Ideally, every person who takes the LSAT goes into the testing center, takes the test, and leaves feeling confident that great results will follow. However, it’s inevitable that some test takers will succumb to the pressure of Test Day and walk away feeling anxious and uncertain.
The LSAC offers test takers the opportunity to cancel their LSAT scores. Before making that decision, one should know a few facts about canceled scores:
1.) If you choose to cancel a score, nobody will ever know your actual results on that test – not law schools, not the LSAC, not even you. It will be as if you never took it.
2.) You’re only allowed to take the LSAT three times in any two-year period. Even though you won’t get a score if you cancel, it still counts as an exam taken. So, you will only be allowed to take the exam twice over the next two years (unless you contact a law school that is willing to send a written approval to the LSAC on your behalf).
3.) While law school admissions officers won’t see your score, they will still see a note in your file indicating that you took the exam and canceled the score. In some cases, schools will request that you provide an addendum to your application explaining the canceled score.
Knowing all of that, how do you decide whether or not to cancel? Cancellation should typically be an obvious decision. If something drastic happens on test day (e.g., severe illness), cancellation is a clear option. When it’s not as obvious, the decision can get a little harder. However, a good general rule is that the more uncertain you are about canceling your score, the less likely it is that you should choose that option.
The anxiety of LSAT Test Day tends to skew people’s assessment of their performance. Often times, people will feel as if they performed inadequately when, in reality, they performed just as well – if not better – than they originally expected. It’s true that the stress of Test Day leads many test takers to receive slightly lower scores than they achieved on their final practice exams. However, that’s hardly a universal occurrence and one that is very hard to predict with certainty.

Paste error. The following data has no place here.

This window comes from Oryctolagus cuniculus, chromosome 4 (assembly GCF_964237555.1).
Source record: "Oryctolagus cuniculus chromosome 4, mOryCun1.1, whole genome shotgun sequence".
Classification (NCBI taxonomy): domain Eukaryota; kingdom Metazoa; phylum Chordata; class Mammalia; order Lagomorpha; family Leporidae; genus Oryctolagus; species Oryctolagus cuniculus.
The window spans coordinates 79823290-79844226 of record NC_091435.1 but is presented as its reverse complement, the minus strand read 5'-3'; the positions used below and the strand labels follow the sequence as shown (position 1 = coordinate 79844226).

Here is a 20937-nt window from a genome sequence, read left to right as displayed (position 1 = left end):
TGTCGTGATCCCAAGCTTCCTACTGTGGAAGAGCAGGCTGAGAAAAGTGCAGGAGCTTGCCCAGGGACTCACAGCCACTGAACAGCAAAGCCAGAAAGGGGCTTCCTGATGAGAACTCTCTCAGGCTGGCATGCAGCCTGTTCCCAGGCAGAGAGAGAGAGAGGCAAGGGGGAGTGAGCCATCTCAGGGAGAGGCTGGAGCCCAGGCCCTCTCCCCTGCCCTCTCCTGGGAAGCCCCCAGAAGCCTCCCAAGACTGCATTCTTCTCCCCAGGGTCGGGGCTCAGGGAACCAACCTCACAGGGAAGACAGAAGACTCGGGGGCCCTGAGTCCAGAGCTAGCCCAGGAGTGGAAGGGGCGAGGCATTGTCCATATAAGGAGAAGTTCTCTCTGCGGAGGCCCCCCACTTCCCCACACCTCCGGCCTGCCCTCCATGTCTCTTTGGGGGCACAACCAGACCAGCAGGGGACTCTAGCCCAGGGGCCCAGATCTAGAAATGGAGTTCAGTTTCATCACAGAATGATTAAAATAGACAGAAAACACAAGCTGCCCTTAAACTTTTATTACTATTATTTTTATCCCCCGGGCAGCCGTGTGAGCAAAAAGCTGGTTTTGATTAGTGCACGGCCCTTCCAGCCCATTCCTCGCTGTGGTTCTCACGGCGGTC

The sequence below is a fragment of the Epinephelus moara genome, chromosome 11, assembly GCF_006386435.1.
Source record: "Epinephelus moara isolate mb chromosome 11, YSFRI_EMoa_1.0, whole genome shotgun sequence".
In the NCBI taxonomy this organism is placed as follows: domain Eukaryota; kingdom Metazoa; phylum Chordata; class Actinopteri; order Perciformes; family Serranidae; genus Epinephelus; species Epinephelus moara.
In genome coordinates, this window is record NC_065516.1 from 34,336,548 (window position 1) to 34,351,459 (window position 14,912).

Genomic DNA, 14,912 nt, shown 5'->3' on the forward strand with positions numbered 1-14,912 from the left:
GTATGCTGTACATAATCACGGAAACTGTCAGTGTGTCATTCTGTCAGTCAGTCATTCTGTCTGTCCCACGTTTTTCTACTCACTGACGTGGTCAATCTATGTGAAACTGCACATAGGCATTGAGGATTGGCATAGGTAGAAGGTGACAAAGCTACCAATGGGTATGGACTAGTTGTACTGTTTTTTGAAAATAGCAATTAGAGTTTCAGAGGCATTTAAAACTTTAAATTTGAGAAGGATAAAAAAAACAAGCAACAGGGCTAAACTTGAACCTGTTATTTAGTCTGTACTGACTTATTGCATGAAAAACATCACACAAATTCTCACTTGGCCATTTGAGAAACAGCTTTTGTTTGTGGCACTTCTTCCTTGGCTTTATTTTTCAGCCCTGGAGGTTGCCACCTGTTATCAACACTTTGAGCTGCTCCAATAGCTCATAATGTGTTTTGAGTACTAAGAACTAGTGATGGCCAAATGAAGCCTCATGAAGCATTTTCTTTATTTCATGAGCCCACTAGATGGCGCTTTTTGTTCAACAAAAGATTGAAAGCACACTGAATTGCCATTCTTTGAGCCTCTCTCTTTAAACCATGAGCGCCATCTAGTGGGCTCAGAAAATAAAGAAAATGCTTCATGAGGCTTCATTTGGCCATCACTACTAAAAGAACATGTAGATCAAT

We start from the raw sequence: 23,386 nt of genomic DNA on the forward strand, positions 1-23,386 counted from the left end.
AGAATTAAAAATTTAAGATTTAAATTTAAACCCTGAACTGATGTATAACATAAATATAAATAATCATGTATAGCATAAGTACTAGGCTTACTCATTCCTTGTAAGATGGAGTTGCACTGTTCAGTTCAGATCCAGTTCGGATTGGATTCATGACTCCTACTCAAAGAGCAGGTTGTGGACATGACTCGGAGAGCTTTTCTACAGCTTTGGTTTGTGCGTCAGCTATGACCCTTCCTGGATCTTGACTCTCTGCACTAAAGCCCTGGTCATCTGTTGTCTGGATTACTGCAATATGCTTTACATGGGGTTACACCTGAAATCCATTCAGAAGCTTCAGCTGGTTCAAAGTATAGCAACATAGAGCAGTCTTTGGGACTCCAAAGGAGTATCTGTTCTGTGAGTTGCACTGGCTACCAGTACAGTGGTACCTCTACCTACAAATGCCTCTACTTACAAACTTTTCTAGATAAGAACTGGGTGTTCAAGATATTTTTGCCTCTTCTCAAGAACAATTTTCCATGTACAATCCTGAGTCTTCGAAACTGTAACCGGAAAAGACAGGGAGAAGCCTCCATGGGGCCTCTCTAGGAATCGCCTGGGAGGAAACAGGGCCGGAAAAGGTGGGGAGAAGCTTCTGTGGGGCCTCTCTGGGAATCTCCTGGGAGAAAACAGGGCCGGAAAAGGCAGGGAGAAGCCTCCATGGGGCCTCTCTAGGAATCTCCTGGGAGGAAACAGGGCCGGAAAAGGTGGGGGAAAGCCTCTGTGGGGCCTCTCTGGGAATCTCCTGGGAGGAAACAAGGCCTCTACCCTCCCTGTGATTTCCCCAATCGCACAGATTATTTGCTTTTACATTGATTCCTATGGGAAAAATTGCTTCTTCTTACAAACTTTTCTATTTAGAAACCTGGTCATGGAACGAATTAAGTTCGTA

What’s more important to consider, should you decide to retake the exam, is how a relatively lower score differs from a canceled score in the eyes of admissions officers. Also, do the admissions officers consider your highest score or do they average your scores? The answers to these questions vary from school to school. Your best course of action is to contact the admissions officers of the schools to which you’re applying and ask these questions. That information will be most helpful in making your final decision.
After all, let’s say a school considers the higher of two scores (which is reportedly the case with most, but not all, law schools). In that case, if there’s even a chance you’ll get the score you wanted, then it’s not worth canceling. If you get the score you wanted, you’ve taken the test once and you’re done. If you don’t get the score you wanted, you can take the next few months to study again and go into the next test confident that you’re going to get an even higher score, which is what the school will be considering.
One last thing to consider: if you choose not to cancel your score and you took the test under standard conditions, your test results will come with a copy of the exam along with your response sheet and a list of the credited responses. By not canceling your score, you’ll be able to review the test and see what mistakes you made. This way, if you do decide to take the exam a second time, you’ll be able to analyze what you could do better and how you can achieve the highest score possible the next time around.